Comment: Nonprofit offers access to free, low-cost medications

A program, created by the state Legislature, assures low- and moderate-income patients get the medications they need.

By Tommy Tobin and Kelly Armstrong / For The Herald

In his State of the Union Address, President Biden reminded us that Americans spend more on prescription drugs than any other major country.

The President also noted that inflation remains a problem. All too often, especially amid these increased prices, individuals here in Washington state and around the country face stark trade-offs when paying for prescription drugs and their other basic needs. The problem is especially stark for uninsured and underinsured Americans.

Fortunately, Washington has a nation-leading program, the Prescription Drug Assistance Foundation (PDAF), to assist individuals in obtaining prescription drugs at little or no cost.

As just one story of many, an asthma patient explained he had been rationing his medications over time because he could not afford to take them as prescribed. Similar stories of individuals struggling to afford much needed medications are heartbreaking. But they are not uncommon. PDAF can assist individuals, from cancer patients to those with diabetes, with obtaining prescription drugs at lower costs. PDAF assisted the patient who had asthma to apply for prescription assistance programs, and he was able to obtain the medications for free.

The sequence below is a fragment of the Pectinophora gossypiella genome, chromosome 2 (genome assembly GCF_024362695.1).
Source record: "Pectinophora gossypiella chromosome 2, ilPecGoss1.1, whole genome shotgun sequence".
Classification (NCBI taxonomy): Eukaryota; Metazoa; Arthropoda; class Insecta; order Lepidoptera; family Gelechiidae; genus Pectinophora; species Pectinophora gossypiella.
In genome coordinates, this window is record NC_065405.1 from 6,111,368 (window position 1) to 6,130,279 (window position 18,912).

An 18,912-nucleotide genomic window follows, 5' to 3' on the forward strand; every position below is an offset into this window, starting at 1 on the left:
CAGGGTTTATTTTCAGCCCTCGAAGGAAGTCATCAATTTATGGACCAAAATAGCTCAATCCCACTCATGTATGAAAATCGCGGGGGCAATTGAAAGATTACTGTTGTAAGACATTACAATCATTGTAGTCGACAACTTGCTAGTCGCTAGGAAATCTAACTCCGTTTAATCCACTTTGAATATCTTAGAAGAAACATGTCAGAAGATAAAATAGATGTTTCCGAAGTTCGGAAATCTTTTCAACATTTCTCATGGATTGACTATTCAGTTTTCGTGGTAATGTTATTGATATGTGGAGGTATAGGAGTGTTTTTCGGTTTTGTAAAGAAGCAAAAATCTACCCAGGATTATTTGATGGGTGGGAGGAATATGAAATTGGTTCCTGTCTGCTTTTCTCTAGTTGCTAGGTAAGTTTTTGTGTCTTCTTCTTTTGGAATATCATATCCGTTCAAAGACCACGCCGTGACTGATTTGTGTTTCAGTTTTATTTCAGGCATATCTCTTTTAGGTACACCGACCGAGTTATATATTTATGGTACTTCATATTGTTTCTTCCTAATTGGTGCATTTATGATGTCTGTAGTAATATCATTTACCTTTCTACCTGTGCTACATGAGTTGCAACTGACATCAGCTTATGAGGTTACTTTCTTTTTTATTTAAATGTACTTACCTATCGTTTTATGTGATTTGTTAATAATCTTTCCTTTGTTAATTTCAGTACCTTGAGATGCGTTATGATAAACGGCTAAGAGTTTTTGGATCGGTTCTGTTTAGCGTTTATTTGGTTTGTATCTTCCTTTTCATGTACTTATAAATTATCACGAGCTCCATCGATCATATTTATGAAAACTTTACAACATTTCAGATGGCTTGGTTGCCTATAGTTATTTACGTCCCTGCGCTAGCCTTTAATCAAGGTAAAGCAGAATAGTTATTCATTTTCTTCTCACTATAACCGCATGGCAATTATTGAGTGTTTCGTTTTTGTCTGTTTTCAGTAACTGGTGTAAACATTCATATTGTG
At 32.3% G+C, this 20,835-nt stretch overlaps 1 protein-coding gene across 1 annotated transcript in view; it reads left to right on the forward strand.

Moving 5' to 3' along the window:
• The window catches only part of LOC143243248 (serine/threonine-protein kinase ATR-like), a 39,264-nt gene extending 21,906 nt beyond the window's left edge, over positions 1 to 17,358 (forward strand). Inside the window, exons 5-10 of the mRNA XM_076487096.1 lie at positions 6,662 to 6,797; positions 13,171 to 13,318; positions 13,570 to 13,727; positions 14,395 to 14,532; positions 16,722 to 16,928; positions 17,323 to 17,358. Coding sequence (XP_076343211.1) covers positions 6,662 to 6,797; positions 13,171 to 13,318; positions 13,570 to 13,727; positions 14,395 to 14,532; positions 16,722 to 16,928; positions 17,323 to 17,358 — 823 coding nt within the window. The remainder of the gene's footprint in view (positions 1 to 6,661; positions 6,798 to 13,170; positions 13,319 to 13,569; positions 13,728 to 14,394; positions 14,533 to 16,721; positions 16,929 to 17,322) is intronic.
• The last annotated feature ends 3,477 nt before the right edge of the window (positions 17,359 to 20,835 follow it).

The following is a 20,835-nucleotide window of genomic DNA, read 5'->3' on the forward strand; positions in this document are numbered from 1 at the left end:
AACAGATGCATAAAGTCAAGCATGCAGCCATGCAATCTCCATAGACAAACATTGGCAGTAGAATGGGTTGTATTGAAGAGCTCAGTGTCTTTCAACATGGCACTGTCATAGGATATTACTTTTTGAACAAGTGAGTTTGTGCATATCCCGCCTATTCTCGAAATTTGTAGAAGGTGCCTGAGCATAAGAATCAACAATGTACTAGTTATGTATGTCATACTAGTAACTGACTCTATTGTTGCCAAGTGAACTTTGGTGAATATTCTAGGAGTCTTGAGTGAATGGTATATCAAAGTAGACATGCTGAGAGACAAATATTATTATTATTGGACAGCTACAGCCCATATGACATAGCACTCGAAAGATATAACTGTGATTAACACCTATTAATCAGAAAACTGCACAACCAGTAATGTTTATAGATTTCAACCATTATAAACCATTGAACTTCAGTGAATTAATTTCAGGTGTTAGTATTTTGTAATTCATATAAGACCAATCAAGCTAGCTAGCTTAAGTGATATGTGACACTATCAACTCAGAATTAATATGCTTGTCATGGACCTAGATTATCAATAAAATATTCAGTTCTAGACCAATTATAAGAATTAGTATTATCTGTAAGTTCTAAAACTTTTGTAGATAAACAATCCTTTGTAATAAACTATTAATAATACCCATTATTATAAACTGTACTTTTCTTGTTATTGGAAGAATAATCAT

The state Legislature created PDAF in 2005 as a non-profit organization dedicated to providing free assistance to any person in Washington state to help them afford the medications their health care provider prescribes. Low- and middle-income individuals may qualify and get their medications for free or at a reduced cost through prescription assistance programs. Since its inception, PDAF has helped patients get more than $120 million worth of medications for free or at a reduced cost.

PDAF’s mission is to make medications available to low-income, uninsured and underinsured Washingtonians at no or reduced cost. The majority of the patients PDAF serves are insured but have high co-pays for medications through their insurance plan. Other patients are either uninsured or have an insurance plan without drug coverage.

Given President Biden’s comments regarding inflation and prescription drug costs, we can do more in Washington state to address the costs of medicine for Washington residents.

First, patients can contact PDAF’s coordinators through its website: PDAF consultation is available to any Washington state resident with inadequate prescription drug coverage.

Second, health care providers, social service agencies, clinics, and other institutions can refer individuals to PDAF for free consultation and assistance. Doing so may help patients afford the medications they have been prescribed.

Third, qualified individuals can consider joining the PDAF board. As a non-profit created by the Washington legislature, PDAF’s board is appointed by the governor as one of the state’s boards and commissions.

The state itself created PDAF in 2005 to address the problem of prescription drug costs. Now in 2023, especially following the covid-19 pandemic and the president’s State of the Union address, this issue has only grown in salience. Washington’s PDAF offers a way forward to help individuals afford their medications, and it stands ready to assist.

Tommy Tobin is a Seattle attorney, an affiliate instructor at the University of Washington School of Law, and a board member of the Prescription Drug Assistance Foundation. Kelly Armstrong is the Spokane-based organization’s executive director.

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